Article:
Grave human rights violations in Philippines war on drugs, UN warns

Geneva, Jun 30 (efe-epa).- The war on drugs waged by the Philippines government has had a disastrous impact on human rights resulting in widespread extrajudicial killings, arbitrary arrests and the persecution of thousands of people, United Nations human rights high commissioner Michelle Bachelet warned Tuesday.

“The findings of the report were very serious. Law and policies to counter national security threats and illegal drugs have been crafted and implemented in ways that severely impact human rights,” Bachelet told the Human Rights Council during its 44th session.

The OHCHR, headed by the former president of Chile, was tasked with monitoring the situation in the Philippines and met with representatives of Rodrigo Duterte’s government in Geneva and Bangkok, as they were blocked from entering the Philippines.

“The report also finds that serious human rights violations, including extrajudicial killings, have resulted from key policies driving the so-called war on drugs and incitement to violence from the highest levels of government,” the UN rights chief said.

“The campaign against illegal drugs is being carried out without due regard for the rule of law, due process and the human rights of people who may be using or selling drugs,” she added.

“The report finds that the killings have been widespread and systematic—and they are ongoing.”

According to the report, 248 Filipinos were killed between 2015 and 2019.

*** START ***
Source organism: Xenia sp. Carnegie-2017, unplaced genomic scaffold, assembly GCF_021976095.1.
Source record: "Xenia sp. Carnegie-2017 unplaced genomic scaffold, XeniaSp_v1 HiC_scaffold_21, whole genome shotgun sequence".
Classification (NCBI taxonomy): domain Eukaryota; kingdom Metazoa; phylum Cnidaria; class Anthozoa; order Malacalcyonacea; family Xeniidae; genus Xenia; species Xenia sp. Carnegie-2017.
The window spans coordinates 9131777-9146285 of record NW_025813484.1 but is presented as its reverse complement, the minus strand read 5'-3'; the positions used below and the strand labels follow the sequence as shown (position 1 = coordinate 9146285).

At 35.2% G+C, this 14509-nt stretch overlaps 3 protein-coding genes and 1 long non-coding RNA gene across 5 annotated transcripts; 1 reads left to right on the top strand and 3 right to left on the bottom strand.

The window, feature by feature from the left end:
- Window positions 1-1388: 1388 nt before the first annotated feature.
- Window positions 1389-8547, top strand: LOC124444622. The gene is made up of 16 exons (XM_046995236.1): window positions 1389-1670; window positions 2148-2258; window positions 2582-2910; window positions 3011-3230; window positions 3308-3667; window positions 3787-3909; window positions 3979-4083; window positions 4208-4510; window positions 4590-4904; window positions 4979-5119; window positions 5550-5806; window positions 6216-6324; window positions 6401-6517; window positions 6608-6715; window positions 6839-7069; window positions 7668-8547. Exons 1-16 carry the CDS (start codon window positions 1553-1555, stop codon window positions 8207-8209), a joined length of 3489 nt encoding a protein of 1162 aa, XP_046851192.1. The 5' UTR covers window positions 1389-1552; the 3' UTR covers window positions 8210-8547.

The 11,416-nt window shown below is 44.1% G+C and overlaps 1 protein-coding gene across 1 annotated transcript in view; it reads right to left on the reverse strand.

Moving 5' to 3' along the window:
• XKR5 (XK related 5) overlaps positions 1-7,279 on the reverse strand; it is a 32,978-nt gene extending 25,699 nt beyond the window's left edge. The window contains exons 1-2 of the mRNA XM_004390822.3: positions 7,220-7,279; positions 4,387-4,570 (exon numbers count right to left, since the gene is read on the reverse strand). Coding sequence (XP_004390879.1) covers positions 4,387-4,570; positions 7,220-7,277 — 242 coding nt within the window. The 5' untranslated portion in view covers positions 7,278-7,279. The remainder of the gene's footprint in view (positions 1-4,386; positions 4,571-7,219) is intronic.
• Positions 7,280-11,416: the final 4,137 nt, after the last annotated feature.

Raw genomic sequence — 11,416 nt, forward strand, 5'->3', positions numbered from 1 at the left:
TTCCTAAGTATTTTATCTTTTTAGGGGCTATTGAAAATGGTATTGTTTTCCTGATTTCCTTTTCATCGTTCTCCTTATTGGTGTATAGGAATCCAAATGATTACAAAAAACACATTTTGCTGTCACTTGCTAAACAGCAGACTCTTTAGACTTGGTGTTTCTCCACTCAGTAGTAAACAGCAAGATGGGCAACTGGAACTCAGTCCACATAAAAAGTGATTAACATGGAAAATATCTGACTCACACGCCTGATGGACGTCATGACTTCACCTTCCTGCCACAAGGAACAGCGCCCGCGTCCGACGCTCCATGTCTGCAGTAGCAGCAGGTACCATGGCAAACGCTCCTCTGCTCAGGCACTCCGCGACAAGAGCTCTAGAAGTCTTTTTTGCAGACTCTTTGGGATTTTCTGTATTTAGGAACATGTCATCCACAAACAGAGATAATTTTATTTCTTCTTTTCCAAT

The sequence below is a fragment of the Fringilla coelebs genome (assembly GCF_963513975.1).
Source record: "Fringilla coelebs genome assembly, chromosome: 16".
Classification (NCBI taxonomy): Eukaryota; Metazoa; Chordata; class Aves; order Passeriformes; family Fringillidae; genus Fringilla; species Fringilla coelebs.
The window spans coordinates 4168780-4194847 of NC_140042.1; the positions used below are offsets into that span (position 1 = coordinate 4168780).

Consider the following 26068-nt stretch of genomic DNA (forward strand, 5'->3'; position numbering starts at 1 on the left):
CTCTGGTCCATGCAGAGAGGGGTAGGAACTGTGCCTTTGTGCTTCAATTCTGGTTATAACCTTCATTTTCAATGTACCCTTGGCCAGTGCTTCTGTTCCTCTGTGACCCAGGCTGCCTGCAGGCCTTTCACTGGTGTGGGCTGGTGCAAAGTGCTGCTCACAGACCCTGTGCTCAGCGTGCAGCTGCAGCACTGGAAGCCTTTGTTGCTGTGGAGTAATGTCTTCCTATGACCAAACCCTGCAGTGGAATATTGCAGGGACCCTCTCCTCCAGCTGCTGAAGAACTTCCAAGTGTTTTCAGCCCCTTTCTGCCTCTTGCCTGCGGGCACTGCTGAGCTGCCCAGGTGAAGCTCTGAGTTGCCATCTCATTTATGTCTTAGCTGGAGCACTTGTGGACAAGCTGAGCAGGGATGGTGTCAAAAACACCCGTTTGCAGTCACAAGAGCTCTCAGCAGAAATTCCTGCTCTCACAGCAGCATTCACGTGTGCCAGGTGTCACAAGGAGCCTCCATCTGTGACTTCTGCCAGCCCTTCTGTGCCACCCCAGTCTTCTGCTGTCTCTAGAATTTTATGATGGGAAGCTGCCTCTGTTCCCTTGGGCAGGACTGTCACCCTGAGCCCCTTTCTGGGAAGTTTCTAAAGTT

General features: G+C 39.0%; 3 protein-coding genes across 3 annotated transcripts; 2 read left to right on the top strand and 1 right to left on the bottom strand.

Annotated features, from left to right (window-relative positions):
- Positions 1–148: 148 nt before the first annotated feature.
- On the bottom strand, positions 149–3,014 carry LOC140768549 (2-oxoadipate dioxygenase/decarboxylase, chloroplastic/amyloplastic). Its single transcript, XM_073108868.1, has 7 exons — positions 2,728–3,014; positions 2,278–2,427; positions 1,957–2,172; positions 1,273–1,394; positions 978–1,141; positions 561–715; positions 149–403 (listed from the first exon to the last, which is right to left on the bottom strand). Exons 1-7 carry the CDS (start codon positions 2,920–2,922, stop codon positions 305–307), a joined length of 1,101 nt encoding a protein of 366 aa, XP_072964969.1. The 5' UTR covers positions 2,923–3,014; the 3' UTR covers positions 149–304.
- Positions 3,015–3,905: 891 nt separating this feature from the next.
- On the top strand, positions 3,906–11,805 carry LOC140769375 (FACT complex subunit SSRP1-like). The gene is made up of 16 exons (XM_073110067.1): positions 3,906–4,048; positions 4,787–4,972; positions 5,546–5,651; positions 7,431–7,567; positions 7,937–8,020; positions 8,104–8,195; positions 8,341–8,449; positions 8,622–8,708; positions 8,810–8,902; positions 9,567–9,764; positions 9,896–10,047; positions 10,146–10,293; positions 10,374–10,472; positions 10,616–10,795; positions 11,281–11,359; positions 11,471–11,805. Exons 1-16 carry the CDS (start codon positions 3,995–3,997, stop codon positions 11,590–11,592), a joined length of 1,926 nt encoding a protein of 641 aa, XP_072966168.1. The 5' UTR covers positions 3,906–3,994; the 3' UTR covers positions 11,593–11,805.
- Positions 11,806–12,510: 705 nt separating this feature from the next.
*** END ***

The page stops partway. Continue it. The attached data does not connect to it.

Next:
The victims were mostly environmental and indigenous activists, including lawyers, trade unionists and journalists, who are often branded as terrorists by the Duterte regime.

During the Human Rights Council session, Philippine justice minister Menardo Guevarra said Duterte’s four-year anti-drug campaign enjoyed “broad and strong popular support” and added that the police have internal mechanisms to investigate excess use of force.

Guevarra did not explain why Bachelet’s collaborators were blocked from entering the country to make a direct assessment of the situation.

The high commissioner also warned that the recently approved anti-terror bill, which is pending Duterte’s approval, does not clearly distinguish between what may be criminal terrorism and criticism of the government.

Bachelet said the new bill could have a terrifying effect on human rights and humanitarian work and urged the president to ditch it.

“I hope the report will mark the beginning of the end of impunity for serious human rights violations in the Philippines,” she added.

“The families of victims, and the country’s courageous human rights defenders, count on the international community for help to address these ongoing and serious human rights issues—and for the Council to rise up to its prevention mandate.”

“It is not enough to argue that the government’s heavy-handed policies remain popular in the country,” she continued.

“Because victims tend to be from lower socio-economic classes and relatively disempowered communities, there is an even stronger imperative to ensure their protection.”

The justice minister has defended the government’s position saying that such accusations “are unfounded when there is a system that offers all avenues to examine, establish and pursue a complaint for infringement by a state agent”.

The report coincides with the fourth anniversary of Duterte’s rise to power after he won elections in 2016 with a ruthless campaign to end illegal drugs in the country. EFE-EPA


Related Articles

Back to top button